Campaigns that engage in fundraising over a longer time period can have more chances of success, such as campaigns over 50, 100, and 150 days. Finally, businesses that offered pre-established equity showed a higher probability of success, and quicker success in relation to businesses that reserved variable equity for investors.

In light of the above, it is believed that this study contributes with new information regarding the dynamic of the success of ventures financed via ECF. Based on the logit modeling (probability of success) and the survival analysis (time taken until success), it was possible to understand how the elements linked to the profile of the startups can influence the success of their campaigns. Via the empirical results found, it can be concluded that the allocation of financial resources in the ECF market must be sensitive to the general attributes of the startup financing campaign itself.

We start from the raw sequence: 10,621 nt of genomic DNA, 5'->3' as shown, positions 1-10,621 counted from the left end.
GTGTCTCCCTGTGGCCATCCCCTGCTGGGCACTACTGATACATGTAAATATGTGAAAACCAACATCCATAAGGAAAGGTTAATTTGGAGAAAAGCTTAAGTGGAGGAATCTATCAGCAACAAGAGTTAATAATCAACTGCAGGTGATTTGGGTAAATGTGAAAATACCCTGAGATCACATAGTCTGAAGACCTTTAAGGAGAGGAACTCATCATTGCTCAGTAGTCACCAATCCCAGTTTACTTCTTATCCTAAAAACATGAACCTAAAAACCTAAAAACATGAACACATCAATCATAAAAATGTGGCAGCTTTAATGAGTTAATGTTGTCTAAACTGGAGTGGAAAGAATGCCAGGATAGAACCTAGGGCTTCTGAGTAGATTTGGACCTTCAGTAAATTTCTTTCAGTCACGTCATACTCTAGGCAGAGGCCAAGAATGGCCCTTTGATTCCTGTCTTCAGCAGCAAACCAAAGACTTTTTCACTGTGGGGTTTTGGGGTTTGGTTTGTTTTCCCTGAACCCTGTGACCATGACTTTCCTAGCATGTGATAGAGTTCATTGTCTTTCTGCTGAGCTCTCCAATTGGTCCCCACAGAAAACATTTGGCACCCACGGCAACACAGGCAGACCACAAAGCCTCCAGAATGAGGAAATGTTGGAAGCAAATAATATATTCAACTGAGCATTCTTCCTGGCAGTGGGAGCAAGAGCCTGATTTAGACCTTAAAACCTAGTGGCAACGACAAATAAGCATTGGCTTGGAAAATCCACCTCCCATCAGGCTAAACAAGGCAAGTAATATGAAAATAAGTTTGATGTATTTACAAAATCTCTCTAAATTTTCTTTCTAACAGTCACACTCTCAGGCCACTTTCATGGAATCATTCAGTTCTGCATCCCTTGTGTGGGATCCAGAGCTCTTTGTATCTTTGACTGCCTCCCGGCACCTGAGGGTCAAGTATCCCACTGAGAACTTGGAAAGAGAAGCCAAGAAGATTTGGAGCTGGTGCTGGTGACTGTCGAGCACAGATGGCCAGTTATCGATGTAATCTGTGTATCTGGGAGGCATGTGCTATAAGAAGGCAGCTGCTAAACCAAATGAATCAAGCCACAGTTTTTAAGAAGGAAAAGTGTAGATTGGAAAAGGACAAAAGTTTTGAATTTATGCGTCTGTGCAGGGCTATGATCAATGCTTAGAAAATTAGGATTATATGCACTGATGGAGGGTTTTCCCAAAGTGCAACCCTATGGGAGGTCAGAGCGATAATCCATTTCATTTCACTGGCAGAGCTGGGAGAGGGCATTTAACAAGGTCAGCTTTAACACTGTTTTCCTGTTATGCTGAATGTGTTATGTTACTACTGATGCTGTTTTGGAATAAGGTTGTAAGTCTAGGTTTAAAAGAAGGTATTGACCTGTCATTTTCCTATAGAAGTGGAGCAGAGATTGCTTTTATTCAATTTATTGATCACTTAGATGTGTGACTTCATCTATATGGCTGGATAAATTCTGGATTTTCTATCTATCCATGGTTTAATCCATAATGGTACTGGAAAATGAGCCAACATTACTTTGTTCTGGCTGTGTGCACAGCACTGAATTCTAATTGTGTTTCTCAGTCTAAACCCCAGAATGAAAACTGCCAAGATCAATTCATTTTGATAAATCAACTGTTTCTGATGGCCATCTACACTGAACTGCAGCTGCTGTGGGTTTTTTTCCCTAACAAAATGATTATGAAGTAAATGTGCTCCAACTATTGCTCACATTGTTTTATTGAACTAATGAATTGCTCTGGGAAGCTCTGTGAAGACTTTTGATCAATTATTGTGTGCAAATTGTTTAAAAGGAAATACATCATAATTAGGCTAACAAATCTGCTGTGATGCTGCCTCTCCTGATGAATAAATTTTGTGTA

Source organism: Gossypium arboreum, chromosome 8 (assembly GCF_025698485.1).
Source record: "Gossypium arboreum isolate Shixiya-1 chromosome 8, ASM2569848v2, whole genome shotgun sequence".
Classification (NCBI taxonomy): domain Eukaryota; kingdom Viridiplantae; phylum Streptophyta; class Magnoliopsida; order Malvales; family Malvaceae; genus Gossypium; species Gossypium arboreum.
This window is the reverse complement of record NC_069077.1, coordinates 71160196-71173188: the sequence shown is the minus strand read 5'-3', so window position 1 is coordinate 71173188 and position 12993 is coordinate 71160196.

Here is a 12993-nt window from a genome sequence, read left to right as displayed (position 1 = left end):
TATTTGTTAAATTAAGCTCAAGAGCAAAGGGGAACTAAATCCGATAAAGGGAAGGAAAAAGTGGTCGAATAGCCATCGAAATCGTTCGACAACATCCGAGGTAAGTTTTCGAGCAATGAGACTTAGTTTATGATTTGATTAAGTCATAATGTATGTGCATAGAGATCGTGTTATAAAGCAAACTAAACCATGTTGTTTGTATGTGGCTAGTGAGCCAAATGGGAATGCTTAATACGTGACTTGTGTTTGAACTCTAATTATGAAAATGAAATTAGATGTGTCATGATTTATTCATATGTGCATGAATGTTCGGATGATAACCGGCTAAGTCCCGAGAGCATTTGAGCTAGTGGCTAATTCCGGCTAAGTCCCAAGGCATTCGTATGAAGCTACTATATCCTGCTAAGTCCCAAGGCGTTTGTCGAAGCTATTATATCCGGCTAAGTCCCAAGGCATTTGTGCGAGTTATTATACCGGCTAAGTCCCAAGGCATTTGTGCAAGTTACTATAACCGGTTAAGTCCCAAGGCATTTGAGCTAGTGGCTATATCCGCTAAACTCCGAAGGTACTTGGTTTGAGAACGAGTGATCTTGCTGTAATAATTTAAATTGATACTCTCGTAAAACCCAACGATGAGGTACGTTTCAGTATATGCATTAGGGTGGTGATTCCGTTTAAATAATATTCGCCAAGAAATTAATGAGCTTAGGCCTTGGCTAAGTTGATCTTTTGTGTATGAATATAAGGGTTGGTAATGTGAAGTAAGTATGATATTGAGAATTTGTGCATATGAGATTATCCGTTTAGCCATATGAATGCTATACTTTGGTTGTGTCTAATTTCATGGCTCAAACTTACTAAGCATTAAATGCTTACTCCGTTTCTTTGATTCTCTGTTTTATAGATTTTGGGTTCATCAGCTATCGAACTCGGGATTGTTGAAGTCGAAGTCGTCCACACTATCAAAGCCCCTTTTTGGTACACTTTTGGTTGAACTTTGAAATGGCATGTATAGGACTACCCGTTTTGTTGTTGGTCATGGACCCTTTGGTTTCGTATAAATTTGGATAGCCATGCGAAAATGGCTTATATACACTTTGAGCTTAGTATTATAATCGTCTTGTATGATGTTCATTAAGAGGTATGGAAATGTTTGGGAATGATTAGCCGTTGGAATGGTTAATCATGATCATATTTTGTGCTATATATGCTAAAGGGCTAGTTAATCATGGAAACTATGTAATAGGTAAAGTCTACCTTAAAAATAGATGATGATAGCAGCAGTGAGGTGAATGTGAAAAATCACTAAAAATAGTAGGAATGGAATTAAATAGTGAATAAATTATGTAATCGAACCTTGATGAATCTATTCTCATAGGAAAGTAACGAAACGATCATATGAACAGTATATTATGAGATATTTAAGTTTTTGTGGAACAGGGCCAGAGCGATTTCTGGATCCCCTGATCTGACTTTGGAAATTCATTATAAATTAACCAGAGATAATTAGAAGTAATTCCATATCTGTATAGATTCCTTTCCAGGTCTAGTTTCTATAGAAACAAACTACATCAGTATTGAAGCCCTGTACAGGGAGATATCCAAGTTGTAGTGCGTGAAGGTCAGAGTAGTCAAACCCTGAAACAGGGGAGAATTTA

The findings revealed here should play an important role in the decision making of future entrepreneurs and investors in the ECF market, in that, by knowing the characteristics of startup financing campaigns, the investor can best choose the campaigns with more chances of success, that is, those that will be able to pay them back the capital invested. In contrast, this information can be used by entrepreneurs to develop more attractive strategies, which can be used to attract investors to their businesses.

The design of this research imposes limitations on the study, which may restrict generalizations of the results obtained. A number of aspects warranting attention can be mentioned: (i) the study is limited to the Brazilian context; (ii) the moment in which the data were collected may produce specific behaviors of the variables observed. Moreover, studies regarding ECF are relevant as they help in understanding new economic relationships and alternative financing models, which seek to solve problems of scarce credit for recently-created micro and small businesses (Cumming, Vanacker, & Zahra, 2019a).